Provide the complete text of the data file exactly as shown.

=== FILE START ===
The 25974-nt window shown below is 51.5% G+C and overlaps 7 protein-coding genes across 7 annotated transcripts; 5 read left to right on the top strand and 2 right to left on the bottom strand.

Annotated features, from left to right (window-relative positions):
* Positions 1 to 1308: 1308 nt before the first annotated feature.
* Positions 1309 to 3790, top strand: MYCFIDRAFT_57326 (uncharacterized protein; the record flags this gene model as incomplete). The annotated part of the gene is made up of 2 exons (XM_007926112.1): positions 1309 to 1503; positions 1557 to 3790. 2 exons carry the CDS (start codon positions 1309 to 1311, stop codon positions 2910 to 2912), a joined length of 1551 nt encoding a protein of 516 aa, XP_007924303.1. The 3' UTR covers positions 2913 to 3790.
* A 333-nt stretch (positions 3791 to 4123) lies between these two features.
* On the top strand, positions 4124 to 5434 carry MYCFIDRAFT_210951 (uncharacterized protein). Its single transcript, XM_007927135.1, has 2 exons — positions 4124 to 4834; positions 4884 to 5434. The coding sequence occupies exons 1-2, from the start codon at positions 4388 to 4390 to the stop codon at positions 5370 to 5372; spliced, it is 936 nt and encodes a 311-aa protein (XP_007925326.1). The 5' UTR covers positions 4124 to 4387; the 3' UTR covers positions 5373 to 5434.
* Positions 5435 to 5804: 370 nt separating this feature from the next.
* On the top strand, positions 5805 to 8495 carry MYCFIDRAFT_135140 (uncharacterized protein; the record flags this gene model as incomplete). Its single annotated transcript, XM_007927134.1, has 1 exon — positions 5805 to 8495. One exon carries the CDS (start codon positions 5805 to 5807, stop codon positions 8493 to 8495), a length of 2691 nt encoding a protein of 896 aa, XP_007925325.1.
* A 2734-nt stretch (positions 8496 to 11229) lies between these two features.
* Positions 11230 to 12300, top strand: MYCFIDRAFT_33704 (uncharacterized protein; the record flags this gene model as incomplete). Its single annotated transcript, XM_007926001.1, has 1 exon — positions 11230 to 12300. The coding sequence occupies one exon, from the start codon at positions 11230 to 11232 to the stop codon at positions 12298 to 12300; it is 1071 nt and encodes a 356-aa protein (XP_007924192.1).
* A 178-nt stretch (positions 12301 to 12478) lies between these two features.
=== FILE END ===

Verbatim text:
The 25974-nt window shown below is 51.5% G+C and overlaps 7 protein-coding genes across 7 annotated transcripts; 5 read left to right on the top strand and 2 right to left on the bottom strand.

Annotated features, from left to right (window-relative positions):
* Positions 1 to 1308: 1308 nt before the first annotated feature.
* Positions 1309 to 3790, top strand: MYCFIDRAFT_57326 (uncharacterized protein; the record flags this gene model as incomplete). The annotated part of the gene is made up of 2 exons (XM_007926112.1): positions 1309 to 1503; positions 1557 to 3790. 2 exons carry the CDS (start codon positions 1309 to 1311, stop codon positions 2910 to 2912), a joined length of 1551 nt encoding a protein of 516 aa, XP_007924303.1. The 3' UTR covers positions 2913 to 3790.
* A 333-nt stretch (positions 3791 to 4123) lies between these two features.
* On the top strand, positions 4124 to 5434 carry MYCFIDRAFT_210951 (uncharacterized protein). Its single transcript, XM_007927135.1, has 2 exons — positions 4124 to 4834; positions 4884 to 5434. The coding sequence occupies exons 1-2, from the start codon at positions 4388 to 4390 to the stop codon at positions 5370 to 5372; spliced, it is 936 nt and encodes a 311-aa protein (XP_007925326.1). The 5' UTR covers positions 4124 to 4387; the 3' UTR covers positions 5373 to 5434.
* Positions 5435 to 5804: 370 nt separating this feature from the next.
* On the top strand, positions 5805 to 8495 carry MYCFIDRAFT_135140 (uncharacterized protein; the record flags this gene model as incomplete). Its single annotated transcript, XM_007927134.1, has 1 exon — positions 5805 to 8495. One exon carries the CDS (start codon positions 5805 to 5807, stop codon positions 8493 to 8495), a length of 2691 nt encoding a protein of 896 aa, XP_007925325.1.
* A 2734-nt stretch (positions 8496 to 11229) lies between these two features.
* Positions 11230 to 12300, top strand: MYCFIDRAFT_33704 (uncharacterized protein; the record flags this gene model as incomplete). Its single annotated transcript, XM_007926001.1, has 1 exon — positions 11230 to 12300. The coding sequence occupies one exon, from the start codon at positions 11230 to 11232 to the stop codon at positions 12298 to 12300; it is 1071 nt and encodes a 356-aa protein (XP_007924192.1).
* A 178-nt stretch (positions 12301 to 12478) lies between these two features.